***** THINGS ARE A CHANGIN’ *****
***** THINGS ARE A CHANGIN’ *****
Just in case you didn’t “hear” the news…the Stage Deli is no more–
A Closing Ends an Era, and a Deli War
By GLENN COLLINS and FLORENCE FABRICANT
Published: December 1, 2012
A perpetual pastrami war has, at last, ended
Hiroko Masuike/The New York Times
The Stage Deli on Seventh Avenue, known for its overstuffed sandwiches, closed after 75 years.
For generations, two venerable Seventh Avenue establishments, the Stage Deli and the Carnegie Deli, battled implacably for customers, newspaper ink, news crews, show-business notables, dignitaries and celebrity-sandwich names.
But with the news on Friday that the Stage Deli — known for its overstuffed sandwiches garnished with the names of show-business boldfacers — had closed its doors at midnight on Thursday after 75 years, the interminable hostilities ceased.
“I am in total shock,” said Marian Levine, the Carnegie’s owner. She pointed out that both rivals opened in 1937. Each was a half-block from West 54th Street, in what used to be the heart of what one might call Manhattan’s deli district.
Paul Zolenge, who owned the Stage Deli with Steve Auerbach, said the closing was “devastating, the end of an era, something I never thought would happen.”
Mr. Zolenge, who became a co-owner in 1986, blamed the sagging economy, a spiraling rent and a forthcoming rent increase expected when his lease at 834 Seventh Avenue ends in a few months. “It’s not a great season for Broadway, either,” he said.
“After the shows would break, we would see a lot of Playbills walking in,” he said of his post-theater customers. “And that, well — it had declined.”
In the full-fat firmament of Midtown, revered old-timers have been keeling over one by one. Two blocks to the south on 52nd Street, Gallagher’s, the 85-year-old steakhouse, a Runyonesque shrine to show business pillars and prizefighters, filed a closing notice in October pending purchase by the restaurateur Dean Poll. In June, the 30-year-old steakhouse Ben Benson’s, also on 52nd Street, shuttered when its landlord would not renew the lease. And in November, Sarge’s Delicatessen on Third Avenue near East 37th Street was ravaged by a blaze battled by 150 firefighters.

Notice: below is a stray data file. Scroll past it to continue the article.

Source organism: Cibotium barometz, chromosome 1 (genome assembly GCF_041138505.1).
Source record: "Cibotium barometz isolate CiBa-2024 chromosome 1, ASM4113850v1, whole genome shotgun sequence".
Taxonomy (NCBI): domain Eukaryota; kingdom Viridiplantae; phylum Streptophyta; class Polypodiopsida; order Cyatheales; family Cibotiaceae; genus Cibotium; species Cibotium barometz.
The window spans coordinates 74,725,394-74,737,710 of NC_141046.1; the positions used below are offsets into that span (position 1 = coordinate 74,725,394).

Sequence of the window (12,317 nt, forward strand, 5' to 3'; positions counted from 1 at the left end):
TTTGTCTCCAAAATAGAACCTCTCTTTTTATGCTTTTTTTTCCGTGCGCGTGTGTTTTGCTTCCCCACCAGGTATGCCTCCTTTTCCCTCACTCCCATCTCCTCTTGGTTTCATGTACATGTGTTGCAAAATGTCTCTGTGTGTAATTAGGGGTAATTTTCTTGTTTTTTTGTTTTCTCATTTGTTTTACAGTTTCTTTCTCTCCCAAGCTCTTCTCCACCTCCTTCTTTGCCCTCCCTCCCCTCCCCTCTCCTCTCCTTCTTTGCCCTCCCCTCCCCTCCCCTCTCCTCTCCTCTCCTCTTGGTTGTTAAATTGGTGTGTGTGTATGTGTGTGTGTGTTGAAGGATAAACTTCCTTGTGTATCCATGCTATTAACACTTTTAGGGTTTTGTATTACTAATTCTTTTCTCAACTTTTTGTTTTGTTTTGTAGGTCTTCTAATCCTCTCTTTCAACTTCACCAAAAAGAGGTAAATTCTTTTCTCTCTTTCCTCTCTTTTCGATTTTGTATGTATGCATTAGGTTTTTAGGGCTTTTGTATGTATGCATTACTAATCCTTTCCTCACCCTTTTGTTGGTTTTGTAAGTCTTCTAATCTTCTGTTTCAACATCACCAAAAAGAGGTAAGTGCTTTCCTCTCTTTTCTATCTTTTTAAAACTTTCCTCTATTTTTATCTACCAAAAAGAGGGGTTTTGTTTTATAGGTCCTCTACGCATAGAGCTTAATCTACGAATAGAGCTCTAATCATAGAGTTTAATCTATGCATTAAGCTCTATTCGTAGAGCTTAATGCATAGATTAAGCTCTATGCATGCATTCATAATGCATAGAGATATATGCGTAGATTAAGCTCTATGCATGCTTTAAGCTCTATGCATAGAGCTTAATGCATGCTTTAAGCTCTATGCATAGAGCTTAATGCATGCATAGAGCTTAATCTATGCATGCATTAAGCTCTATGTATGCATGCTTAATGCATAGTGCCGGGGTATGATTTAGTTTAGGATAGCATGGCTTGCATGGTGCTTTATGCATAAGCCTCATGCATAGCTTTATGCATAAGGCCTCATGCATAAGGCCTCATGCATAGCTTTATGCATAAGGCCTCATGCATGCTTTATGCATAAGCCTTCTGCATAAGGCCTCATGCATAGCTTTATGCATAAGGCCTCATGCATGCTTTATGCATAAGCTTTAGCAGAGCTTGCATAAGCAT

The news about the Stage Deli brought agita to its peers. “We’re sorry to hear they closed — all of us are definitely becoming dinosaurs,” said Conrad Strohl, owner of the Edison Cafe, in the Edison Hotel on West 47th Street — nicknamed the “Polish Tearoom” by its habitués. “Theater prices are getting higher, and for many, eating out is a luxury, even though we’re reasonably priced,” Mr. Strohl said. “We’re getting nervous.”
Mrs. Levine of the Carnegie said retail rents in the neighborhood “have been going up; they are tripling them, and that’s been putting people out of business. But we’re O.K. We own our building. We hope to be in business another 75 years.”
She declined to say that her delicatessen had won the primordial deli battle, “because we have no idea what the circumstances are,” she said. “There was enough business to go around, for both of us.”
And Mr. Zolenge made nice by saying that the Stage and the Carnegie “always had a friendly competition.”
“When we had a line, they had a line,” he said.
Certainly the two restaurants vied constantly for public acclaim, even if it was to their mutual advantage. For many years, the Stage had the greater reputation. But in 1979 Mimi Sheraton, then The New York Times’s restaurant critic, deemed the Carnegie pastrami superior. Then came the deli’s image-burnishing turn in the 1984 Woody Allen movie “Broadway Danny Rose.”
“That’s now our most popular sandwich,” Mrs. Levine said of the menu item named after the film (corned beef and pastrami with Russian dressing on rye for $19.95).
The Stage was a setting for a lesser-known Woody Allen comedy, the 2003 “Anything Else,” starring Jason Biggs. And Sandra Bullock spent a day there shooting the 2002 film “Two Weeks Notice.”
“They did take after take, but it all wound up on the editing floor,” Mr. Zolenge said.
The Stage kept drawing its share of names: Geoffrey Rush, Liev Schreiber, Ray Liotta and Linda Lavin were regulars, Mr. Zolenge said. “And Donnie Wahlberg was a fan,” he added.
The tumult got nasty from time to time. During a publicity-stoked “pastrami war” in 1988, the Stage claimed it drew more comedians, including Jackie Mason, because the Carnegie had replaced its famous comics’ table with a cake stand. And the Stage belittled the curing of Carnegie pastrami in New Jersey with “Secaucus water, not New York water.”
Mrs. Levine’s father, Milton Parker, who then owned the Carnegie, replied that the Stage was “living off our overflow.” Mr. Zolenge said he had not had time to ponder whether the Stage Deli brand should be sold, or to whom. “I haven’t thought of anything except getting this day over with,” he said, adding that the restaurant employed a staff of 45. “I’m saying goodbye to people who have been with me for 30 years.”
A version of this article appeared in print on December 1, 2012, on page A20 of the New York edition with the headline: A Closing Ends an Era, and a Deli War.